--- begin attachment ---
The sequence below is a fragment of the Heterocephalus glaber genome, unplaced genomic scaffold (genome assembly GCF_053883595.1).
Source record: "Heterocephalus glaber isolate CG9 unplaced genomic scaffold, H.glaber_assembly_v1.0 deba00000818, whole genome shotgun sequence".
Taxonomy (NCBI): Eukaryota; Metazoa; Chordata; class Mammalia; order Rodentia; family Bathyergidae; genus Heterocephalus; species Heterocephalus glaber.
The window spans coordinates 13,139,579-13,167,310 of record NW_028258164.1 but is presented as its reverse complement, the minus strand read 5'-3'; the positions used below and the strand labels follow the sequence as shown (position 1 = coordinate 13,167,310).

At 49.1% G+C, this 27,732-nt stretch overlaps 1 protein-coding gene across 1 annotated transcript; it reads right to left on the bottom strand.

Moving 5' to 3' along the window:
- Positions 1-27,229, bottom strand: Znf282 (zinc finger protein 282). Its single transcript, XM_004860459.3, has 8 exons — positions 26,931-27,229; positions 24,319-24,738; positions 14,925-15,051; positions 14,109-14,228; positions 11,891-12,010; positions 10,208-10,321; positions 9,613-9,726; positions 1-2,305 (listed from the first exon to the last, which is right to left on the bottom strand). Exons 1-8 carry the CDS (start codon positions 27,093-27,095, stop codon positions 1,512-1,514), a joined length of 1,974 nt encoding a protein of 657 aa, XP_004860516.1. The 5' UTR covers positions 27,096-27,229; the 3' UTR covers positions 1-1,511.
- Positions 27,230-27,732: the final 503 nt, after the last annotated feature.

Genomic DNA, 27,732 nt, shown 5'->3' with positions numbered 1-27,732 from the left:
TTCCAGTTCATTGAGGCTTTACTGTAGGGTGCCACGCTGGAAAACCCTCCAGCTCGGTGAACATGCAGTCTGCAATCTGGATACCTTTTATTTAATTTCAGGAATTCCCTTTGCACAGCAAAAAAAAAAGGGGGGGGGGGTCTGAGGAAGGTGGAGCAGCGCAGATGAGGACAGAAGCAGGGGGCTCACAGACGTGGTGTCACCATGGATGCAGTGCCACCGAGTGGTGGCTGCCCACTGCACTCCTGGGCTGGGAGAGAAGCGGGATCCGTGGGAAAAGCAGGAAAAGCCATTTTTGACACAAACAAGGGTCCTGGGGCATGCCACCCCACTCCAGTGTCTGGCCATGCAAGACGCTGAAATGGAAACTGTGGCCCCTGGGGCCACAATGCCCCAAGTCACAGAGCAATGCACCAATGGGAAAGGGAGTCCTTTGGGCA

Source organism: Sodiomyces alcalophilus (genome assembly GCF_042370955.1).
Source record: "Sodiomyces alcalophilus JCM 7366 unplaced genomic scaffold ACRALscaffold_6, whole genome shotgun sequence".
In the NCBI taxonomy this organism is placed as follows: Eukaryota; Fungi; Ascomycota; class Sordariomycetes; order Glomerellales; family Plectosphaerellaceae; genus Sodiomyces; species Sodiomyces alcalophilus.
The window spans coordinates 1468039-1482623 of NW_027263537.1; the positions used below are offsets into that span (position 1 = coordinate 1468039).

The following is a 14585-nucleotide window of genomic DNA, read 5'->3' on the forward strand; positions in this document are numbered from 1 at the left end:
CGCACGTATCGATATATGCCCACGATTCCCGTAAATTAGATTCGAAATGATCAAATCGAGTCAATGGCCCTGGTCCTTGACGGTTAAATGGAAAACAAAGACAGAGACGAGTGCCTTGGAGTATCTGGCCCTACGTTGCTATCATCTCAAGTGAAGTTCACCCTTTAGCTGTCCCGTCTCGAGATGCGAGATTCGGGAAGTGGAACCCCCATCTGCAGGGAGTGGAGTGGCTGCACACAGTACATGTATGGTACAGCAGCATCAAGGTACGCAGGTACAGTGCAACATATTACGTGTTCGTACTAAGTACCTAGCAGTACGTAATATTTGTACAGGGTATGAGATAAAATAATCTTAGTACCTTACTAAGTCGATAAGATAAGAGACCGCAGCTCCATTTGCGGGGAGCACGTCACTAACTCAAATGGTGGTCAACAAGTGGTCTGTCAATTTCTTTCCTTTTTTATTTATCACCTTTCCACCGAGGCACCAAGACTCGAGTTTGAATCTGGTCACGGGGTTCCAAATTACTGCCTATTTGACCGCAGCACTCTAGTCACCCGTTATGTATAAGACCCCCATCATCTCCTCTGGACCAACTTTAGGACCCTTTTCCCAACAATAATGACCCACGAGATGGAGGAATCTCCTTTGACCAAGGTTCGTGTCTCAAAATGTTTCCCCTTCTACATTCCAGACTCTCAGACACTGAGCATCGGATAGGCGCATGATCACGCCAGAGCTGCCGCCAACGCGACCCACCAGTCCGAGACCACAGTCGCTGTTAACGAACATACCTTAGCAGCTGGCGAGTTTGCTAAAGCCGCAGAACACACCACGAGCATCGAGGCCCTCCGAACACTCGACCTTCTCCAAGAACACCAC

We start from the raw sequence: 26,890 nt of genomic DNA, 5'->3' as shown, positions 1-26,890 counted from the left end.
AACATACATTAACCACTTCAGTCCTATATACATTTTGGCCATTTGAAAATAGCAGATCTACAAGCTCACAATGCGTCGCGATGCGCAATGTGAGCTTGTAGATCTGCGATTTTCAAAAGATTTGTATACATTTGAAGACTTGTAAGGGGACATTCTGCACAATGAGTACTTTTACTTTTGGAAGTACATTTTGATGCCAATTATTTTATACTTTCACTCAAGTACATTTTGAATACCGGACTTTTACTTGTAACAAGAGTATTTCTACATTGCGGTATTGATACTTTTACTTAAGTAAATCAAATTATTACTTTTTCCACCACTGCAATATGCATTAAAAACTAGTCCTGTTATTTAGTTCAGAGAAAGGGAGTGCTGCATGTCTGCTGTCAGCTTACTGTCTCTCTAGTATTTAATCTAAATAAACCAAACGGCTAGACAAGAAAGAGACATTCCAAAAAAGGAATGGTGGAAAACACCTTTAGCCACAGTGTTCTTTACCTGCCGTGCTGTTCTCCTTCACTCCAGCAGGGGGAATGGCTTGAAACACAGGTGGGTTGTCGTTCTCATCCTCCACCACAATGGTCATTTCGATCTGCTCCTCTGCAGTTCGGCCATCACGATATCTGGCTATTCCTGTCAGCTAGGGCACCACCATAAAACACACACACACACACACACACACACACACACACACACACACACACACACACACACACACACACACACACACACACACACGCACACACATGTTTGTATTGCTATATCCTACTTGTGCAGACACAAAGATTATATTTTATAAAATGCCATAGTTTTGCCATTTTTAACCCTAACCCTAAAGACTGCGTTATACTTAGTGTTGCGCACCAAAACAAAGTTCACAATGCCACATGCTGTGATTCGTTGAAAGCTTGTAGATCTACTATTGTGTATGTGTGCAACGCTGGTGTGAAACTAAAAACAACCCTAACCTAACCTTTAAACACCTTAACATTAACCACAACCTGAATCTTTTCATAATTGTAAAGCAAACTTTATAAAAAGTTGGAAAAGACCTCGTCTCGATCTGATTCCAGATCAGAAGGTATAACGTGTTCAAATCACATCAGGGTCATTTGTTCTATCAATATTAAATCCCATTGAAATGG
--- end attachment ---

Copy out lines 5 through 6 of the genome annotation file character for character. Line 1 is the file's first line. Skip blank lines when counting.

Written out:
At 49.1% G+C, this 27,732-nt stretch overlaps 1 protein-coding gene across 1 annotated transcript; it reads right to left on the bottom strand.

Moving 5' to 3' along the window: